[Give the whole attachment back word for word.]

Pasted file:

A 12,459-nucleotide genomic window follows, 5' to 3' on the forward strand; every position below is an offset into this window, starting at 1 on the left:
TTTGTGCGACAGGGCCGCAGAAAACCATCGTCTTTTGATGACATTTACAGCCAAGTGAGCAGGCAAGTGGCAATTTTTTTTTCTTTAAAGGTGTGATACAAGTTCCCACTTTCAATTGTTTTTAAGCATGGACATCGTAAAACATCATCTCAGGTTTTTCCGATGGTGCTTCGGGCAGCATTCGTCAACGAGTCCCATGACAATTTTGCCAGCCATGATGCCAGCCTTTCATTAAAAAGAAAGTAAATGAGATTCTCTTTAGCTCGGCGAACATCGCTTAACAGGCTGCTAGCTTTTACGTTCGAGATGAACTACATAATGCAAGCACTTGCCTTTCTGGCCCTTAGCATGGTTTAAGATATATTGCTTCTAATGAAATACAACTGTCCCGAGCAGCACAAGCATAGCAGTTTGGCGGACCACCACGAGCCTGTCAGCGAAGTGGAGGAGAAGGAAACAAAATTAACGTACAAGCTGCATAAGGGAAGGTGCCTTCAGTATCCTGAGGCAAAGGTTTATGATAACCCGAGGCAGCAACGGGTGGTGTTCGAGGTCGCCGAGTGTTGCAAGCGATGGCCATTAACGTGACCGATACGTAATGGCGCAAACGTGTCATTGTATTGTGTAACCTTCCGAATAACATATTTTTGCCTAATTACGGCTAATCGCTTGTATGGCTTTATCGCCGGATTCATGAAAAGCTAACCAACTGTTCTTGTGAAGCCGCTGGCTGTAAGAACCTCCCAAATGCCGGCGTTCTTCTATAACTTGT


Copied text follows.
A 12,459-nucleotide genomic window follows, 5' to 3' on the forward strand; every position below is an offset into this window, starting at 1 on the left:
TTTGTGCGACAGGGCCGCAGAAAACCATCGTCTTTTGATGACATTTACAGCCAAGTGAGCAGGCAAGTGGCAATTTTTTTTTCTTTAAAGGTGTGATACAAGTTCCCACTTTCAATTGTTTTTAAGCATGGACATCGTAAAACATCATCTCAGGTTTTTCCGATGGTGCTTCGGGCAGCATTCGTCAACGAGTCCCATGACAATTTTGCCAGCCATGATGCCAGCCTTTCATTAAAAAGAAAGTAAATGAGATTCTCTTTAGCTCGGCGAACATCGCTTAACAGGCTGCTAGCTTTTACGTTCGAGATGAACTACATAATGCAAGCACTTGCCTTTCTGGCCCTTAGCATGGTTTAAGATATATTGCTTCTAATGAAATACAACTGTCCCGAGCAGCACAAGCATAGCAGTTTGGCGGACCACCACGAGCCTGTCAGCGAAGTGGAGGAGAAGGAAACAAAATTAACGTACAAGCTGCATAAGGGAAGGTGCCTTCAGTATCCTGAGGCAAAGGTTTATGATAACCCGAGGCAGCAACGGGTGGTGTTCGAGGTCGCCGAGTGTTGCAAGCGATGGCCATTAACGTGACCGATACGTAATGGCGCAAACGTGTCATTGTATTGTGTAACCTTCCGAATAACATATTTTTGCCTAATTACGGCTAATCGCTTGTATGGCTTTATCGCCGGATTCATGAAAAGCTAACCAACTGTTCTTGTGAAGCCGCTGGCTGTAAGAACCTCCCAAATGCCGGCGTTCTTCTATAACTTGT